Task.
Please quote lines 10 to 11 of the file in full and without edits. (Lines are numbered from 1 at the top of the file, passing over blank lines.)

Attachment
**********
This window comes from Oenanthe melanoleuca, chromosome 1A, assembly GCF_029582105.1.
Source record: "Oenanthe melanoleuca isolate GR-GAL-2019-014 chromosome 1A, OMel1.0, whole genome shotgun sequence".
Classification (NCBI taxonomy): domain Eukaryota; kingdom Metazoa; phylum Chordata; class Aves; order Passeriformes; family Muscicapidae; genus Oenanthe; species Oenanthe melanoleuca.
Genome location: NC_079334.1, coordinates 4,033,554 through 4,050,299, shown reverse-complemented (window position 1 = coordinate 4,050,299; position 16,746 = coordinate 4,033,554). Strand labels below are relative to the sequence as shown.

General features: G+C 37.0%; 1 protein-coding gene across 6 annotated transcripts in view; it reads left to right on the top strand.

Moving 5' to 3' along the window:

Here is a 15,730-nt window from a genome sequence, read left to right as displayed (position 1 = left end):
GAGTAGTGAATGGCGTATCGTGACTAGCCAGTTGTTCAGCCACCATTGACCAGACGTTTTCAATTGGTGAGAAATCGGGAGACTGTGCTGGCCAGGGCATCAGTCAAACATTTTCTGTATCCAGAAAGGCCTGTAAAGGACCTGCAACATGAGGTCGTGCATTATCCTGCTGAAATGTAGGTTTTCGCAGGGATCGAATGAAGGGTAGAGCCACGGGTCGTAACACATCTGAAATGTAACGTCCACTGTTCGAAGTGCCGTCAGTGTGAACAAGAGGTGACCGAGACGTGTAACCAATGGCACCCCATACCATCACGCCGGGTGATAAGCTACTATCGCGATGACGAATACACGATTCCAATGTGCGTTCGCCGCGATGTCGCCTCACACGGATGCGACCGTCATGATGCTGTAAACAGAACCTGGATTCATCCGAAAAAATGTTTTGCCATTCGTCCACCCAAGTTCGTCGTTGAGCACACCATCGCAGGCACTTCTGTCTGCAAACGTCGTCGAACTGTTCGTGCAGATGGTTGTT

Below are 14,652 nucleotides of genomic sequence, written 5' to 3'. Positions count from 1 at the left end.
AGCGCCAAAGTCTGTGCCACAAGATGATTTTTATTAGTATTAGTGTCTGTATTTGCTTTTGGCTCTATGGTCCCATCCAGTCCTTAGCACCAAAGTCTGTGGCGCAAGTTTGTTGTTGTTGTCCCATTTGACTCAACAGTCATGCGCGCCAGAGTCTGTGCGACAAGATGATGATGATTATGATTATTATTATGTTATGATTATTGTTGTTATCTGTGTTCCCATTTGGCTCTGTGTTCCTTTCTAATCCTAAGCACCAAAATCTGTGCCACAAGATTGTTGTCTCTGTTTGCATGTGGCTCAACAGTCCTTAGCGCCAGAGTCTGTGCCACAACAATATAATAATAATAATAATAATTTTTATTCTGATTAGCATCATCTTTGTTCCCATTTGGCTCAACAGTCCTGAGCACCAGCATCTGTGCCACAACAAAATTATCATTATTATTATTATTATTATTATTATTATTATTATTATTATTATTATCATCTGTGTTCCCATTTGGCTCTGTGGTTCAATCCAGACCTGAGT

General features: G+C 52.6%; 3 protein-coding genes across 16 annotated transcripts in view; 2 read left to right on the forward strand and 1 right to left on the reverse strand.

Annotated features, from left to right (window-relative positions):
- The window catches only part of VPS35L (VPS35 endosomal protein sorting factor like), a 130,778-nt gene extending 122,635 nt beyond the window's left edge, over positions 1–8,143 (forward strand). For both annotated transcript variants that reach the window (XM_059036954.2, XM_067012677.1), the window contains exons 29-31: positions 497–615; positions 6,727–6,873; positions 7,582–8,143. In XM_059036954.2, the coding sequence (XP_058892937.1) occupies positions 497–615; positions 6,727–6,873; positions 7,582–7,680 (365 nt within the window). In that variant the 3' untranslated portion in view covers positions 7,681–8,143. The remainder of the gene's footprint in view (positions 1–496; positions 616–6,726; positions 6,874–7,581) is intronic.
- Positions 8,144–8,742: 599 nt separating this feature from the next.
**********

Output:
AGCGCCAAAGTCTGTGCCACAAGATGATTTTTATTAGTATTAGTGTCTGTATTTGCTTTTGGCTCTATGGTCCCATCCAGTCCTTAGCACCAAAGTCTGTGGCGCAAGTTTGTTGTTGTTGTCCCATTTGACTCAACAGTCATGCGCGCCAGAGTCTGTGCGACAAGATGATGATGATTATGATTATTATTATGTTATGATTATTGTTGTTATCTGTGTTCCCATTTGGCTCTGTGTTCCTTTCTAATCCTAAGCACCAAAATCTGTGCCACAAGATTGTTGTCTCTGTTTGCATGTGGCTCAACAGTCCTTAGCGCCAGAGTCTGTGCCACAACAATATAATAATAATAATAATAATTTTTATTCTGATTAGCATCATCTTTGTTCCCATTTGGCTCAACAGTCCTGAGCACCAGCATCTGTGCCACAACAAAATTATCATTATTATTATTATTATTATTATTATTATTATTATTATTATTATTATCATCTGTGTTCCCATTTGGCTCTGTGGTTCAATCCAGACCTGAGT

General features: G+C 52.6%; 3 protein-coding genes across 16 annotated transcripts in view; 2 read left to right on the forward strand and 1 right to left on the reverse strand.